Inter Local Health Zone


An ILHZ is defined to be any form or organized arrangement for coordinating the operations of an array and hierarchy of health providers and facilities, which typically includes primary health providers, core referral hospital and end-referral hospital, jointly serving a common population within a local geographic area under the jurisdictions of more than one local government.

ILHZ, as a form of inter-LGU cooperation is established in order to better protect the public or collective health of their community, assure the constituents access to a range of services necessary to meet health care needs of individuals, and to manage their limited resources for health more efficiently and equitably.

For these to happen, existing ILHZs in the country must strengthen their operations and sustain their functionality. Regardless of the organizational nature of each ILHZ, whether these are formally organized, informally organized or DOH-initiated, the overall aim is to make each ILHZ functional in order to perform its abovementioned purposes and tasks.

It must be recognized that a good inter-LGU coordination in health is one that secures health benefits for the people living in LGUs that are coordinating with one another.   A functional ILHZ therefore is to be viewed as one that provides health benefits to its individual residents and to the zone population as a whole. The ILHZ functionality is defined mainly by observable zone-wide health sector performance results in terms of:

(i)        improved health status and coverage of public health intervention of the zone population;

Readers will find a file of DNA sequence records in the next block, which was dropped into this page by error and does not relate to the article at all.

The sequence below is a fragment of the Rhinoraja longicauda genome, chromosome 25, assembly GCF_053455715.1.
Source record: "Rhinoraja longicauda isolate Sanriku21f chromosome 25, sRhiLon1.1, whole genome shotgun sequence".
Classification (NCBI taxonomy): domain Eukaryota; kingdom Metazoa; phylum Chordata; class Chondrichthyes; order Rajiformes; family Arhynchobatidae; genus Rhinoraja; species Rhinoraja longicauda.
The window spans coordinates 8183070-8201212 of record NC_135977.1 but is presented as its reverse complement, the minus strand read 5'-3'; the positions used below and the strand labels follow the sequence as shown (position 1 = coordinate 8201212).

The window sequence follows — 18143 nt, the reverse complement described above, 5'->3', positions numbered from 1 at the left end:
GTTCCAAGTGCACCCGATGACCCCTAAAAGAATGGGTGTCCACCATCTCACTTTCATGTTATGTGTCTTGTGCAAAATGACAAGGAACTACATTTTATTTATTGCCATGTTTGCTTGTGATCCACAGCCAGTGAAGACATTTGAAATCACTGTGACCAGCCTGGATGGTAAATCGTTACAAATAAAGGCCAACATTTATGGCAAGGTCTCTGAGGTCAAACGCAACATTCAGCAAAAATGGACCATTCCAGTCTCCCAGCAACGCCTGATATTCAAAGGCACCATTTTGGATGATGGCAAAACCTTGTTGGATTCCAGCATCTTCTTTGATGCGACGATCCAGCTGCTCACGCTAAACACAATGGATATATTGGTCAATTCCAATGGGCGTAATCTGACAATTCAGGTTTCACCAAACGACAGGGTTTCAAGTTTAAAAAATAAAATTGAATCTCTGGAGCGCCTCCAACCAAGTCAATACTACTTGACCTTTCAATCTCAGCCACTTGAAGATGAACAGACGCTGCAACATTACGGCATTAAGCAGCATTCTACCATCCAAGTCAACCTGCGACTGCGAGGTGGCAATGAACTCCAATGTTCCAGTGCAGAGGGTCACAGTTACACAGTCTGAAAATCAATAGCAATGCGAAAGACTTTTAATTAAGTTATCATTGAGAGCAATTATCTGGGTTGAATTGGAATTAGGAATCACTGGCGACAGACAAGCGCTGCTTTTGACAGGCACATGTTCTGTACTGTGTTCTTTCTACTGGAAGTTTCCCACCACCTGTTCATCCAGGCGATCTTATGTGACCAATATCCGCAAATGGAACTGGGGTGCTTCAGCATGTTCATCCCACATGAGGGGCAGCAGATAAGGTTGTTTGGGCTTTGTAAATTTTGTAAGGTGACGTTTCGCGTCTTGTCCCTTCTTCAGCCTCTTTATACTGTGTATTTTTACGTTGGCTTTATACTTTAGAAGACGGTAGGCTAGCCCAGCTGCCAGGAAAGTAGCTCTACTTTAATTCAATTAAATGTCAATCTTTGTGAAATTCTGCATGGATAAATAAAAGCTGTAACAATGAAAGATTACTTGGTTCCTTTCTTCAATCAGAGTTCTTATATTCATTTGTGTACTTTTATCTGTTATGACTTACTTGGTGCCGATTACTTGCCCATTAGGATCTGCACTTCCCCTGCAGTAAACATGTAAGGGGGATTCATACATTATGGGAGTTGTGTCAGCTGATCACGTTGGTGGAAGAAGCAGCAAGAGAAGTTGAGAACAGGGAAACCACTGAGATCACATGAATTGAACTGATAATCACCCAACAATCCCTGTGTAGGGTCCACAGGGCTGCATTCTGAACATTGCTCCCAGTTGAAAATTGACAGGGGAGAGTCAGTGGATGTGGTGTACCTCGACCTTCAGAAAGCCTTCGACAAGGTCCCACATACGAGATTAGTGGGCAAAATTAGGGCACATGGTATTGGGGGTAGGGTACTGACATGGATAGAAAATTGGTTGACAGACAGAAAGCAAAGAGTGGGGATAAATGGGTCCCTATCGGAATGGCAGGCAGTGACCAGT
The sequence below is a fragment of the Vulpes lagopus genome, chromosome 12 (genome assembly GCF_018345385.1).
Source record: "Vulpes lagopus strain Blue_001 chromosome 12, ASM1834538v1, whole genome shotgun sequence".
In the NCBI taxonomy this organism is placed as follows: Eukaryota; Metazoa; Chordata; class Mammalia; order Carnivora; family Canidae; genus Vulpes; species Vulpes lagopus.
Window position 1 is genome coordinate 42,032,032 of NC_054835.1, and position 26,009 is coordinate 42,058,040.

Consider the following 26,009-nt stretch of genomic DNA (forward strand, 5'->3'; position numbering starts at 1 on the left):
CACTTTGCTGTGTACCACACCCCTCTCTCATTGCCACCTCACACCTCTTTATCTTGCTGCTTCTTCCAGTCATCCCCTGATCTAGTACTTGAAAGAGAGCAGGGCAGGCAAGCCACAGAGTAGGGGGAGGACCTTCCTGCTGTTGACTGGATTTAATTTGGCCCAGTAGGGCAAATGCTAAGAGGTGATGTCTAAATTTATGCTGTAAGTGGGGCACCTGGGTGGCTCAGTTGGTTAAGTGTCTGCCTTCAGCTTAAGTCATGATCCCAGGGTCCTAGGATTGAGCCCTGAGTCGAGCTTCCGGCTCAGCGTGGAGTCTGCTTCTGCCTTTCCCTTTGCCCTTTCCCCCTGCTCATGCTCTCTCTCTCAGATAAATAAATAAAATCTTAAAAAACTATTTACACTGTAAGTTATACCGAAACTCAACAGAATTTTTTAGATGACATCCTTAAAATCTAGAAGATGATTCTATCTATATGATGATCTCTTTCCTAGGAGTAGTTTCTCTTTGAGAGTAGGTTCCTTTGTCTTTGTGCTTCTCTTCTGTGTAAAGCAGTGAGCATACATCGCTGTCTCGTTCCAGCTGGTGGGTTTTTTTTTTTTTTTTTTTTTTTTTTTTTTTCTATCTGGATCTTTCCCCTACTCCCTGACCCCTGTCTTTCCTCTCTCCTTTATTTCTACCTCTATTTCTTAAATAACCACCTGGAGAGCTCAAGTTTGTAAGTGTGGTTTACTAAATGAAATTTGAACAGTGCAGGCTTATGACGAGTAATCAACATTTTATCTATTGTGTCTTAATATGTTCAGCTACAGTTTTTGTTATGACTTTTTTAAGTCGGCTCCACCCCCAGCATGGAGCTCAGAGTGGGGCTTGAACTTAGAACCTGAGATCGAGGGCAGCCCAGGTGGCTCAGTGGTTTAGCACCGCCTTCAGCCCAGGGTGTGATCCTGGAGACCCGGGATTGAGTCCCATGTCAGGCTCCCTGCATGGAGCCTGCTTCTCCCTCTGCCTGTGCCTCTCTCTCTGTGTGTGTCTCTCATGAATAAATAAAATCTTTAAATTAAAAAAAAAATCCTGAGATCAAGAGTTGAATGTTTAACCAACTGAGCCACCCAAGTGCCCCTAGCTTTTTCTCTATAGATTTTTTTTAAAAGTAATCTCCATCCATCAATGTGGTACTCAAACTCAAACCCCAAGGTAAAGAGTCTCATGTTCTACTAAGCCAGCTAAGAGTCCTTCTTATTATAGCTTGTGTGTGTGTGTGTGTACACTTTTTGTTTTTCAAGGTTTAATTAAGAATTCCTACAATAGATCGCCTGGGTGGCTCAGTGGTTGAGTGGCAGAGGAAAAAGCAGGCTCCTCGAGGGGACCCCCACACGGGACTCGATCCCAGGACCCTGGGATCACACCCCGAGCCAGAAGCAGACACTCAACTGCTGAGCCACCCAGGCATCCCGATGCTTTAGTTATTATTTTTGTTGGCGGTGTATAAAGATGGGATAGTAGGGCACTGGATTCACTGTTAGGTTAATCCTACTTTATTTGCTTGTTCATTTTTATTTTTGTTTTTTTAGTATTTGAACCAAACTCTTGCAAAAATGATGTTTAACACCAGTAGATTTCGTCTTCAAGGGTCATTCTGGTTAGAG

(ii)       access by everyone in the zone to quality care; and

(iii)      efficiency in the operations of the inter-local health services.


Replication of Exemplary

Replication:  Sharing Good Practices and Practical Solutions to Common Problems

By virtue of Administrative Order No. 2008-0006, dated January 22, 2008,  the DOH has adopted the integration of replication strategies in its  operation.

Replication is learning from and sharing with others exemplary practices that are proven and effective solutions to common and similar problems encountered by local government units, with the least possible costs and effort.  The underlying principle of replication is to avoid reinventing the wheel and benefiting from already tested solutions.

LGUs can share lessons learned from practices that work, as well as share experiences systematically.  A structured organized process of replicating, including proper dissemination of  validated exemplary practices and making Lakbay Arals more meaningful and useful, help ensure the chances of achieving best results.  Replication makes  learning  more  interesting and exciting as one gets to see  the model and its benefits firsthand.

Criteria for Selecting Exemplary Health Practices

1.  LGU-initiated solutions initiated to address one or more health issues or problems encountered.

2.  High level of sustainability

  • Consistent with existing health policies
  • LGU support
  • Had been in place for more than three ears
  • Widely participated and supported by the communities
  • Adopted as a permanent structure or  program with regular budgetary support
  • Adopted as a permanent structure or program with regular budgetary support
  • Community representation in decision making bodies and committees

3.       Simple and doable so that they can be replicated  within one year and a half or less.

4.     Cost effective and cost efficient

  • Mobilization and utilization of indigenous resources
  • Minimal support from external sources

5.    Positive results on the beneficiaries and communities. 

Other important factors to consider:

  • Consistency with the thrusts or priorities of the Department of Health
  • Willingness of the Host LGU  to share its practice to others
  • Demand for the practice from other LGUs